Mozilla takes issue with proposed replacement, which the Firefox-maker says could still be used for fingerprinting
Earlier this week, Google announced that it plans to phase out the user-agent string in Chrome that gives websites details about the browsers that are accessing them.
Mozilla has offered tentative support for its rival’s decision to scrap the aging feature, although the Firefox-maker said it would not be endorsing the proposed replacement, which it says could still potentially be used for fingerprinting.
The user-agent string is a short piece of text that’s sent by a user’s web browser when making HTTP requests. It includes the name of the browser, rendering system, operating system, and information on the device being used.
User-agent strings have been in use for decades, allowing websites to fine-tune their content for different setups.
However, Google says it’s now causing problems. In a post on the Chromium forum this week, Google engineer Yoav Weiss said the data being shared by the user-agent-string has privacy implications.
“On top of those privacy issues, user-agent sniffing is an abundant source of compatibility issues, in particular for minority browsers, resulting in browsers lying about themselves (generally or to specific sites), and sites (including Google properties) being broken in some browsers for no good reason,” he adds.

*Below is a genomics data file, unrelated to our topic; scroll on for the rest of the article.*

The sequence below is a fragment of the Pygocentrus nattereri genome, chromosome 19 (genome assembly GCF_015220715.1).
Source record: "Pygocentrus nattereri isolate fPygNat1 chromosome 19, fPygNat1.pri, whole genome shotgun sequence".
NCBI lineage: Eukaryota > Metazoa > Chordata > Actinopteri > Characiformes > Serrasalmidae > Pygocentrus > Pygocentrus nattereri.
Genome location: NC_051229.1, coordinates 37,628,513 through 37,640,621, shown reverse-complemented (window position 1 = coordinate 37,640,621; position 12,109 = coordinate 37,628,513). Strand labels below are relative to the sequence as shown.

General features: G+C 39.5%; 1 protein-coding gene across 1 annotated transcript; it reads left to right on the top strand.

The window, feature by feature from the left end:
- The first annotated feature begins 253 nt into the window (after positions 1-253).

In one example, the Vivaldi browser has recently started presenting itself as Chrome, in order to avoid bugs.
Now, says Google, it plans to freeze the standard, and stop updating Chrome with new strings. Instead, it plans to roll out a new feature called User-Agent Client Hints (UACH), developed as part of its Privacy Sandbox project.
This provides the required information only when the server requests it, over a secure connection. As a result, any fingerprinting based on it will be deemed to be active fingerprinting, meaning it can be audited and acted upon by the browser.
Fingerprinting in this instance refers to the sometimes illicit gathering of device data in order to track users.
The rollout of UACH will also mean that servers won’t be given more data than they want or need, and is more ergonomic, making compatibility issues less likely, Google said.
Google plans to carry out the deprecation gradually over the coming months, depending on how amenable each element is to freezing.
“Different parts of the UA string have different compatibility implications. Some parts of it, such as the browser version and the OS version, can be frozen without any backwards compatibility implications. Values that worked in the past will continue to work in the future,” says Weiss.
“Other parts, such as the model (for mobile devices) and the OS platform, can have implications on sites that tailor their UI to the underlying OS or that target a very specific model in their layout. Such sites will need to migrate to use UACH.”
The move’s been generally welcomed, although it’s not likely to be emulated across the board.
“Mozilla supports this change. However, Mozilla does not support the mechanisms Chrome is proposing to replace the user-agent header,” a Mozilla spokesperson tells The Daily Swig.
“Client Hints can be used for fingerprinting based on HTTP requests, and this makes it harder to determine how sites use this information.”
There’s a detailed timeline for the changes here.
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